—[commentary] Kāśikā by Kāśīnātha. B. 3, 36.
—[commentary] Amarakośodghāṭana by Kṣīrasvāmin. Io. 495. 2776. L. 861. K. 92. Kh. 67. B. 3, 36. Report. Xxii. [[Oudh 1876-1877]-1877], 6. Viii, 8. Xiii, 52. Xv, 42. Np. I, 54. Ii, 100. Burnell. 45^a. Gu. 5. Kāśīn. 4. H. 160. Oppert. 2555. Ii. 1836. 1977. 6191. Peters. 3, 397.
—[commentary] Bālabodhinī by Gosvāmin. K. 92.
—[commentary] Kaumudī, commenced by Nayanānanda Śarman, and completed by his pupil Rāmacandra Śarman. Io. 1161. Paris. (B 97).
—[commentary] Amarakośapañjikā or Padārthakaumudī by Nārāyaṇa Śarman, composed in 1619. Io. 13. 14. 469. 906. L. 922. Oppert. 2556. 2558. 2751. 4984. 5420. 5885. Ii, 6193.
—[commentary] Śabdārthasaṃdīpikā by Nārāyaṇa Vidyāvinoda, son of Bāṇeśvara. Io. 713.
—[commentary] Subodhinī by Nīlakaṇṭha Śarman. Io. 342.
—[commentary] Amarakośamālā by Paramānanda. Sūcīpattra. 5. L. 2064.
—[commentary] Amarakośapañjikā by Bṛhaspati. Report. Xxii.
—[commentary] Mugdhabodhinī by Bharatasena. Io. 9-11. 458-61. L. 529. 926. Np. Ii, 100.
—[commentary] Vyākhyāsudhā or Subodhinī by Bhānujī Dīkṣita. Io. 674. 1424. 2474. W. p. 223. Oxf. 182^b. Paris. (D 38. 39). K. 92. B. 3, 36. Ben. 33. 39. Rādh. 10. Jac. 696. Burnell. 46^a. Gu. 5. Mysore. 9. Bhk. 29. Bhr. 200. 649. H. 161-63. Oppert. 5887. 6823. 7821. Bühler 544.
—[commentary] Gurubālaprabodhinī by Bhānu Dīkṣita. Taylor. 1, 243. Oppert. Ii, 929. 1745. 2127. 3011. 4557. 6257. 8203.
—[commentary] by Mañjubhaṭṭa. Oppert. 4985. 5886. 6863.
—[commentary] Sārasundarī, composed in 1666, by Mathureśa Vidyālaṃkāra, son of Śivarāma. Io. 1589 -91. L. 572. 2465.
—[commentary] Amarapadapārijāta by Mallinātha. Mysore. 9. Oppert. 6822. 6862. 7819.
—[commentary] Vidvanmanoharā or Budhamanoharā by Mahādevatīrtha. L. 846. Ben. 33. Oudh. Viii, 8.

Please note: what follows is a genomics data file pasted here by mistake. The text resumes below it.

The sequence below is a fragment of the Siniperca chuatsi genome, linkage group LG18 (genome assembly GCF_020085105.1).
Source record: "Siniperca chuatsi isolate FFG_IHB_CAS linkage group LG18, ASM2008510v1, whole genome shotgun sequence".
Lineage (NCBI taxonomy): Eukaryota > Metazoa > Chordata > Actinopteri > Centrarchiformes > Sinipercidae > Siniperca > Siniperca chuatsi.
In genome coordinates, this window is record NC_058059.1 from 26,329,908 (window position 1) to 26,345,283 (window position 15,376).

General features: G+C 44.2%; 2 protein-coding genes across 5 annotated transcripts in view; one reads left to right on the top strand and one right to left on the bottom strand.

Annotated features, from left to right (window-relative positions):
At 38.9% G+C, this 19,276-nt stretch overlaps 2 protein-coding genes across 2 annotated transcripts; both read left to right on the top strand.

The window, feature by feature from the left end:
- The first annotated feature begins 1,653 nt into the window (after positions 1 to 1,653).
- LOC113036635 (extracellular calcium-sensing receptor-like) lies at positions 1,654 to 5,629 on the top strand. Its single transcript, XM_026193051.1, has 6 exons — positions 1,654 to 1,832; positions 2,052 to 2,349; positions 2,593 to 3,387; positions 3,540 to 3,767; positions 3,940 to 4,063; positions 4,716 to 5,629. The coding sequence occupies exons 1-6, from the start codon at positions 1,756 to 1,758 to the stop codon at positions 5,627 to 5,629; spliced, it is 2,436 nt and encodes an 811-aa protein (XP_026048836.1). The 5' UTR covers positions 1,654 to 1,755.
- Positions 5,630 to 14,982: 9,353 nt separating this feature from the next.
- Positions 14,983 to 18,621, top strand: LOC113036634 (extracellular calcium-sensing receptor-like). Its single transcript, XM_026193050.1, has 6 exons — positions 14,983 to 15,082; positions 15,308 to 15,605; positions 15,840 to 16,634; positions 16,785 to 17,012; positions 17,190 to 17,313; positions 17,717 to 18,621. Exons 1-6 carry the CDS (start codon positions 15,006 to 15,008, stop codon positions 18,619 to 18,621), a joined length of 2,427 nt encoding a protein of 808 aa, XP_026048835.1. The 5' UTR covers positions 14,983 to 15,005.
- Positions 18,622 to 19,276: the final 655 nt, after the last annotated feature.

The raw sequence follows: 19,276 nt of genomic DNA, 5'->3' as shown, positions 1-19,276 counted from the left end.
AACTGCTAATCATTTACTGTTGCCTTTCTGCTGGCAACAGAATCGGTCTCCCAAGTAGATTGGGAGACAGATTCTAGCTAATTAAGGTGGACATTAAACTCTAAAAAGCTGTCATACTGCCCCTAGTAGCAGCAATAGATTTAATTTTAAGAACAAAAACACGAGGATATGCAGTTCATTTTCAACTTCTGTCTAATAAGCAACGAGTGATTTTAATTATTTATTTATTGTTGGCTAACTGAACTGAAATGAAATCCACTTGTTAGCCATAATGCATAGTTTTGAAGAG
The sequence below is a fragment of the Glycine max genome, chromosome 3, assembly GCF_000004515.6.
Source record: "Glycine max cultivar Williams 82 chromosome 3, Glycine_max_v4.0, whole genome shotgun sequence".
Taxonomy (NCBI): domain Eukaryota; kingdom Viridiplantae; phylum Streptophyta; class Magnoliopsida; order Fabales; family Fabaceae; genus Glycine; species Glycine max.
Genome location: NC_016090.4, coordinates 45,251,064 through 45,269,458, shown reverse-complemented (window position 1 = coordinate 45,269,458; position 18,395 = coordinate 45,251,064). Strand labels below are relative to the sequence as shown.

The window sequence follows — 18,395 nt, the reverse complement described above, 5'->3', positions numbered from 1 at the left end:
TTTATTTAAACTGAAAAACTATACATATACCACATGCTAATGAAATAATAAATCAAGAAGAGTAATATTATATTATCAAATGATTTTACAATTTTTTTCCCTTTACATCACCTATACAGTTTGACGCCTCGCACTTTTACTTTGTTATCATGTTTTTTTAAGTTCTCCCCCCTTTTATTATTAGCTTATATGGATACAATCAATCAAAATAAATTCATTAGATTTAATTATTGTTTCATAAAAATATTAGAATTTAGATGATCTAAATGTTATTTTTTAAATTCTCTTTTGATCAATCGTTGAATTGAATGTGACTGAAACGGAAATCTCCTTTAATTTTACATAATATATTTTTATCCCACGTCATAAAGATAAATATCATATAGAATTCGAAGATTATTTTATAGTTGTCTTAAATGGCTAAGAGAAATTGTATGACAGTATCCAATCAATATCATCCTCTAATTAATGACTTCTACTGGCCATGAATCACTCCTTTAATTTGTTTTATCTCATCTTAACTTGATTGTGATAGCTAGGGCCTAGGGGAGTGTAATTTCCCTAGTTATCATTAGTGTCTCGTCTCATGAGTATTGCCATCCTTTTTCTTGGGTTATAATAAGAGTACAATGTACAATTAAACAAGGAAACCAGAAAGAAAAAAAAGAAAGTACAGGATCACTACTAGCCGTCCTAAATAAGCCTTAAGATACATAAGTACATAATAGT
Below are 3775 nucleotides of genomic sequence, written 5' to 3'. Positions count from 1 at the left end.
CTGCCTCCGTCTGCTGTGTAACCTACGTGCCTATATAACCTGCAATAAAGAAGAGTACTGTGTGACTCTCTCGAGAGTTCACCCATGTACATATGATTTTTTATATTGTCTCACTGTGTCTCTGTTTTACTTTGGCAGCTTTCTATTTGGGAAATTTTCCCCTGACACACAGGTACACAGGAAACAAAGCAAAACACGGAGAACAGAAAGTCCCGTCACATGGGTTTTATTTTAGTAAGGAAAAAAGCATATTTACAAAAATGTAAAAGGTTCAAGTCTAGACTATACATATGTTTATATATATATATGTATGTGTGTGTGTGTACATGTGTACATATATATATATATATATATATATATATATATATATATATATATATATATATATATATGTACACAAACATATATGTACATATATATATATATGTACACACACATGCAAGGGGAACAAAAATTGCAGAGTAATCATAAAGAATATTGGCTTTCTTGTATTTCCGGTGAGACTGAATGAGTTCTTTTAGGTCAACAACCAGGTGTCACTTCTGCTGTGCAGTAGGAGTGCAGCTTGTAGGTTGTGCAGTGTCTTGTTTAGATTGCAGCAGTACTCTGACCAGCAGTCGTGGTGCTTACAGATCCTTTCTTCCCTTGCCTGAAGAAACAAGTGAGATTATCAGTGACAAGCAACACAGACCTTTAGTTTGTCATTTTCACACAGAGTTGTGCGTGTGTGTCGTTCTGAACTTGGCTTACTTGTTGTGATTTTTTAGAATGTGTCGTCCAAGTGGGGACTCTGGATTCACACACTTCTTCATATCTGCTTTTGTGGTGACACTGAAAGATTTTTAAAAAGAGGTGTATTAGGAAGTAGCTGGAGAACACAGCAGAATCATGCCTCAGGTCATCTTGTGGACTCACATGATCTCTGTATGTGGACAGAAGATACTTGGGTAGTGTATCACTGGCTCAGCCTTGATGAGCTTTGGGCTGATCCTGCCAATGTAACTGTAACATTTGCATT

—[commentary] Amarakośaviveka by Maheśvara. L. 3045. B. 3, 36. Oudh. Xvii, 18.
—[commentary] by Mukunda Śarman, who follows the grammatical system of Vopadeva. L. 1208.
—[commentary] Trikāṇḍacintāmaṇi by Raghunātha Cakravartin. Io. 1391. L. 1726. Np. Ii, 100. 102.
—[commentary] by Rāghavendra. L. 2178.
—[commentary] Trikāṇḍaviveka by Rāmanātha. Io. 832. 1324. Np. Ii, 100.
—[commentary] Vaiṣamyakaumudī by Rāmaprasāda. Io. 1115.
—[commentary] by Rāmaśarman. Io. 377. L. 2512.
—[commentary] by Rāmasvāmin. Khn. 50.
—[commentary] by Rāmāśrama (i. e. Bhānujī). Poona. 221.
—[commentary] Pradīpamañjarī by Rāmeśvara Śarman. Io. 489.
—[commentary] Padacandrikā, composed in 1431, by Rāyamukuṭa or Bṛhaspati. Io. 15. 541. 542. 558. L. 1702. B. 3, 36. Rādh. 10. Oudh. Xviii, 22. Rice. 290. Bp. 61. 265. 467. Bühler 557.
—[commentary] by Lakṣmaṇa Śāstrin, son of Viśveśvara Śāstrin. Io. 1758.
—[commentary] by Liṅgabhaṭṭa. Np. Viii, 16. Poona. 229. Rice. 290. 292. Bühler 557.
—[commentary] by Liṅgaya Sūri. K. 90. Burnell. 45^b. Oppert. Ii, 3959. 6192.
—[commentary] Padamañjarī by Lokanātha. Io. 569.
—[commentary] Vyākhyāmṛta by Śrīkara Ācārya. L. 2751.
—[commentary] by Śrīdhara. Oudh. Xv, 48.
—[commentary] Ṭīkāsarvasva by Sarvānanda. K. 92. Burnell. 46^a. Taylor. 1, 482. Bṛhadamarakośa quoted by Rāyamukuṭa Oxf. 191^b, by Bhānujī Oxf. 182^b.

Nāmaliṅgānuśāsana has the following synonyms: Amarakośa, Trikāṇḍa.

3) Nāmaliṅgānuśāsana (नामलिङ्गानुशासन):—by Amarasiṃha. See Amarakośa.
—by Jaṭādhara. See Abhidhānatantra.

Source: Cologne Digital Sanskrit Dictionaries: Monier-Williams Sanskrit-English Dictionary

Nāmaliṅgānuśāsana (नामलिङ्गानुशासन):—[=nāma-liṅgānuśāsana] [from nāma-liṅga > nāma] n. Name of [work]

context information

Sanskrit, also spelled संस्कृतम् (saṃskṛtam), is an ancient language of India commonly seen as the grandmother of the Indo-European language family. Closely allied with Prakrit and Pali, Sanskrit is more exhaustive in both grammar and terms and has the most extensive collection of literature in the world, greatly surpassing its sister-languages Greek and Latin.